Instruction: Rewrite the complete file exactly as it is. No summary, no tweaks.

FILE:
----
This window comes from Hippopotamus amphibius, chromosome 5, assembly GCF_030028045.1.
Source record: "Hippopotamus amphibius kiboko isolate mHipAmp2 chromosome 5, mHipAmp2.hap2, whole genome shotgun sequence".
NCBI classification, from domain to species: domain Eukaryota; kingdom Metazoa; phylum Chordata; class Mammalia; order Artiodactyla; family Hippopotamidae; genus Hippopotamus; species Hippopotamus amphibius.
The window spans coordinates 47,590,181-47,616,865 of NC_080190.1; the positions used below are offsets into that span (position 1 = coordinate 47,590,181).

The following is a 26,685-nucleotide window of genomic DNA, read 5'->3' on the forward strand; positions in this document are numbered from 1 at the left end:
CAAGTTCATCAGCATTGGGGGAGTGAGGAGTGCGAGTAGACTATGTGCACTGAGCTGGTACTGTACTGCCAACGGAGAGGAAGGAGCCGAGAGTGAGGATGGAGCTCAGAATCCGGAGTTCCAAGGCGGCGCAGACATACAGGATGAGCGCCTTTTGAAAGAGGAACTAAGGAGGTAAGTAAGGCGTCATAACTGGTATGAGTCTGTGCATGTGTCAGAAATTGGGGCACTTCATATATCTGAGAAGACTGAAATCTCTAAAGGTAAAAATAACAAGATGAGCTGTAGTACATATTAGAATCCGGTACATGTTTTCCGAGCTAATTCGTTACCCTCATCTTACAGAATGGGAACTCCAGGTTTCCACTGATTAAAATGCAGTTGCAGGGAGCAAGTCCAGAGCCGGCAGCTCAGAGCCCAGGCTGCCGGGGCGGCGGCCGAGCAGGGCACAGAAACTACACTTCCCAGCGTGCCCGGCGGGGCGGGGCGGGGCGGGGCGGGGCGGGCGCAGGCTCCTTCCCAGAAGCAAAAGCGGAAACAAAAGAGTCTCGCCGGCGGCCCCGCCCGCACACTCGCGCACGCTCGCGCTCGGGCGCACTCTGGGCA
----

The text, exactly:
This window comes from Hippopotamus amphibius, chromosome 5, assembly GCF_030028045.1.
Source record: "Hippopotamus amphibius kiboko isolate mHipAmp2 chromosome 5, mHipAmp2.hap2, whole genome shotgun sequence".
NCBI classification, from domain to species: domain Eukaryota; kingdom Metazoa; phylum Chordata; class Mammalia; order Artiodactyla; family Hippopotamidae; genus Hippopotamus; species Hippopotamus amphibius.
The window spans coordinates 47,590,181-47,616,865 of NC_080190.1; the positions used below are offsets into that span (position 1 = coordinate 47,590,181).

The following is a 26,685-nucleotide window of genomic DNA, read 5'->3' on the forward strand; positions in this document are numbered from 1 at the left end:
CAAGTTCATCAGCATTGGGGGAGTGAGGAGTGCGAGTAGACTATGTGCACTGAGCTGGTACTGTACTGCCAACGGAGAGGAAGGAGCCGAGAGTGAGGATGGAGCTCAGAATCCGGAGTTCCAAGGCGGCGCAGACATACAGGATGAGCGCCTTTTGAAAGAGGAACTAAGGAGGTAAGTAAGGCGTCATAACTGGTATGAGTCTGTGCATGTGTCAGAAATTGGGGCACTTCATATATCTGAGAAGACTGAAATCTCTAAAGGTAAAAATAACAAGATGAGCTGTAGTACATATTAGAATCCGGTACATGTTTTCCGAGCTAATTCGTTACCCTCATCTTACAGAATGGGAACTCCAGGTTTCCACTGATTAAAATGCAGTTGCAGGGAGCAAGTCCAGAGCCGGCAGCTCAGAGCCCAGGCTGCCGGGGCGGCGGCCGAGCAGGGCACAGAAACTACACTTCCCAGCGTGCCCGGCGGGGCGGGGCGGGGCGGGGCGGGGCGGGCGCAGGCTCCTTCCCAGAAGCAAAAGCGGAAACAAAAGAGTCTCGCCGGCGGCCCCGCCCGCACACTCGCGCACGCTCGCGCTCGGGCGCACTCTGGGCA